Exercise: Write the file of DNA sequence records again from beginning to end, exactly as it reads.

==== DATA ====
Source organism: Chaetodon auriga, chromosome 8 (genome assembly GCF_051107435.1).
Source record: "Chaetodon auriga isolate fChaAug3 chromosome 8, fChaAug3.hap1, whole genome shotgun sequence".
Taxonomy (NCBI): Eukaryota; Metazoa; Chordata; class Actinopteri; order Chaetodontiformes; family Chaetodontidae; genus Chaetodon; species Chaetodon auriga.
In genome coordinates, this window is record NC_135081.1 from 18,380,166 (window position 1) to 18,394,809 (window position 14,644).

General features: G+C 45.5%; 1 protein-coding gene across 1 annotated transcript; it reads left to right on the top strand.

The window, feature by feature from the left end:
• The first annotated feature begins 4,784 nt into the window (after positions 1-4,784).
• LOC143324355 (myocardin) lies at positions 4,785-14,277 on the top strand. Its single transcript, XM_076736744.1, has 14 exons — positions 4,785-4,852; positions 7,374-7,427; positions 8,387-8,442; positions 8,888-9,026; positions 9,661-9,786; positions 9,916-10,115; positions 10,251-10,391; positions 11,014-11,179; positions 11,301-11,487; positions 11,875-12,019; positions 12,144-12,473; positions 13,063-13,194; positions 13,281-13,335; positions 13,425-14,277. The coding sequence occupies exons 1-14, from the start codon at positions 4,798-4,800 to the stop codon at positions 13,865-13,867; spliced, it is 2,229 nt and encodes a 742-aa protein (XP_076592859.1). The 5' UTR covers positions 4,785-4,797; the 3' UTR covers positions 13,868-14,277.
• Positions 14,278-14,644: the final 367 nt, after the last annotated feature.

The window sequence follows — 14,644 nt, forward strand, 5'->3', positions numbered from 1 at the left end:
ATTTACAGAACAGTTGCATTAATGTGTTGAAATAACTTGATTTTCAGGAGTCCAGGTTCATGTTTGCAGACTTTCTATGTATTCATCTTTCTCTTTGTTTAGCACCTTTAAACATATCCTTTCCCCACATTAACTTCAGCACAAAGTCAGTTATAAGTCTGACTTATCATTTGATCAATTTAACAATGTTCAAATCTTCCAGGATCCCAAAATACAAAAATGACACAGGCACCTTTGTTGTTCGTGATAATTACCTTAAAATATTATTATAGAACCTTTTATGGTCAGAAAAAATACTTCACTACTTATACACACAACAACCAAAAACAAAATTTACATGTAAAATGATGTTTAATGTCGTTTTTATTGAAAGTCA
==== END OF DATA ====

Source organism: Chaetodon auriga, chromosome 8 (genome assembly GCF_051107435.1).
Source record: "Chaetodon auriga isolate fChaAug3 chromosome 8, fChaAug3.hap1, whole genome shotgun sequence".
Taxonomy (NCBI): Eukaryota; Metazoa; Chordata; class Actinopteri; order Chaetodontiformes; family Chaetodontidae; genus Chaetodon; species Chaetodon auriga.
In genome coordinates, this window is record NC_135081.1 from 18,380,166 (window position 1) to 18,394,809 (window position 14,644).

General features: G+C 45.5%; 1 protein-coding gene across 1 annotated transcript; it reads left to right on the top strand.

The window, feature by feature from the left end:
• The first annotated feature begins 4,784 nt into the window (after positions 1-4,784).
• LOC143324355 (myocardin) lies at positions 4,785-14,277 on the top strand. Its single transcript, XM_076736744.1, has 14 exons — positions 4,785-4,852; positions 7,374-7,427; positions 8,387-8,442; positions 8,888-9,026; positions 9,661-9,786; positions 9,916-10,115; positions 10,251-10,391; positions 11,014-11,179; positions 11,301-11,487; positions 11,875-12,019; positions 12,144-12,473; positions 13,063-13,194; positions 13,281-13,335; positions 13,425-14,277. The coding sequence occupies exons 1-14, from the start codon at positions 4,798-4,800 to the stop codon at positions 13,865-13,867; spliced, it is 2,229 nt and encodes a 742-aa protein (XP_076592859.1). The 5' UTR covers positions 4,785-4,797; the 3' UTR covers positions 13,868-14,277.
• Positions 14,278-14,644: the final 367 nt, after the last annotated feature.

The window sequence follows — 14,644 nt, forward strand, 5'->3', positions numbered from 1 at the left end:
ATTTACAGAACAGTTGCATTAATGTGTTGAAATAACTTGATTTTCAGGAGTCCAGGTTCATGTTTGCAGACTTTCTATGTATTCATCTTTCTCTTTGTTTAGCACCTTTAAACATATCCTTTCCCCACATTAACTTCAGCACAAAGTCAGTTATAAGTCTGACTTATCATTTGATCAATTTAACAATGTTCAAATCTTCCAGGATCCCAAAATACAAAAATGACACAGGCACCTTTGTTGTTCGTGATAATTACCTTAAAATATTATTATAGAACCTTTTATGGTCAGAAAAAATACTTCACTACTTATACACACAACAACCAAAAACAAAATTTACATGTAAAATGATGTTTAATGTCGTTTTTATTGAAAGTCA